A new device creatively called the Wendelstein 7-X Stellarator has just shown much promise that it will bring us the coveted nuclear fusion. This method has been more or less the grail of those wanting to find a stable alternative energy resource and the W7-X has been the best candidate so far for securing the tech involved in the process.
In the unending search for clean, renewable energy, scientists have garnered many breakthroughs, be it from biomass or even utilizing C-14 diamonds. However, fusion is still a thing that is considered too far from grasp, although we pretty much already understand the concept of how it works — we just do not have the tech and resources to achieve fusion.
Nuclear fusion is by far one of the best prospective energy sources we have. To achieve it, we must mimic how the sun creates energy.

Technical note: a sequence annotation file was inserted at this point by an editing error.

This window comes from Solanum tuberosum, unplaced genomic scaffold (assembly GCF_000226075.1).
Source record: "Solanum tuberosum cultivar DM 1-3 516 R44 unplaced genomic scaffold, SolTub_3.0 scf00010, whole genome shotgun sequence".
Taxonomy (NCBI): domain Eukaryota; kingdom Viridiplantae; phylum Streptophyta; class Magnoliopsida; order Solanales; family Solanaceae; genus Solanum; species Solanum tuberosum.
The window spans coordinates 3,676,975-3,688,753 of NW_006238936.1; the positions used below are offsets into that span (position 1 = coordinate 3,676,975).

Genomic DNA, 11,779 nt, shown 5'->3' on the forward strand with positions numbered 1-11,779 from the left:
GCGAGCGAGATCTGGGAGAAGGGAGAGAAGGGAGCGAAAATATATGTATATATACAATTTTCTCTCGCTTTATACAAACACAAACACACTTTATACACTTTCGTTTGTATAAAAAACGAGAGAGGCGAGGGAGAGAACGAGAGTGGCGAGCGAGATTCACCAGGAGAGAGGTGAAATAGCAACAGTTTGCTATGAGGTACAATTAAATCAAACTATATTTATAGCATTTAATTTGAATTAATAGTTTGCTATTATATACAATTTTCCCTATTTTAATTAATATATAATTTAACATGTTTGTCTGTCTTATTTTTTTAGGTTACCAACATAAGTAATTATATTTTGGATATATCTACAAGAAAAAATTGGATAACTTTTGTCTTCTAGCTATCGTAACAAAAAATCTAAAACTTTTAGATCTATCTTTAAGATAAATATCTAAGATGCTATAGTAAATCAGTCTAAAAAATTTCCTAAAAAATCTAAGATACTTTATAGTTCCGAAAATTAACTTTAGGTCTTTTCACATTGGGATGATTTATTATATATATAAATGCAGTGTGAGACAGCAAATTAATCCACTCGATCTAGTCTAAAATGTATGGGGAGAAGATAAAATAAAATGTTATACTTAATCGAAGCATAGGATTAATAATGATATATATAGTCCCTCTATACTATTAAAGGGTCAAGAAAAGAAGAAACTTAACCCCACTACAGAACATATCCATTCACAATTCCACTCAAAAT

Basically, it is smashing atoms so hard that their individual nuclei fuse (hence “nuclear” fusion) and form a completely different element altogether. For example, atoms of hydrogen can be fused to form helium.
Nuclear Fusion Still Decade’s Away, Despite WX-7’s Promise
It sounds simple, but it is really not, and the most we can observe fusion of this type happening is when we observe stars. The energy released from this fusion is what we want.
The process of getting atoms together releases tremendous amounts of energy and if one wants to find evidence, one must only consider stars. What is more, after fusing hydrogen into the heavier helium, the helium itself can be fused into heavier particles that result in another energy release as the cycle goes on.
W7-X has performed admirably in tests performed the Max Planck Institute of Technology in Germany. It is a promising device; however many still believe that fusion of this scale being viable could still be decades away from grasp.
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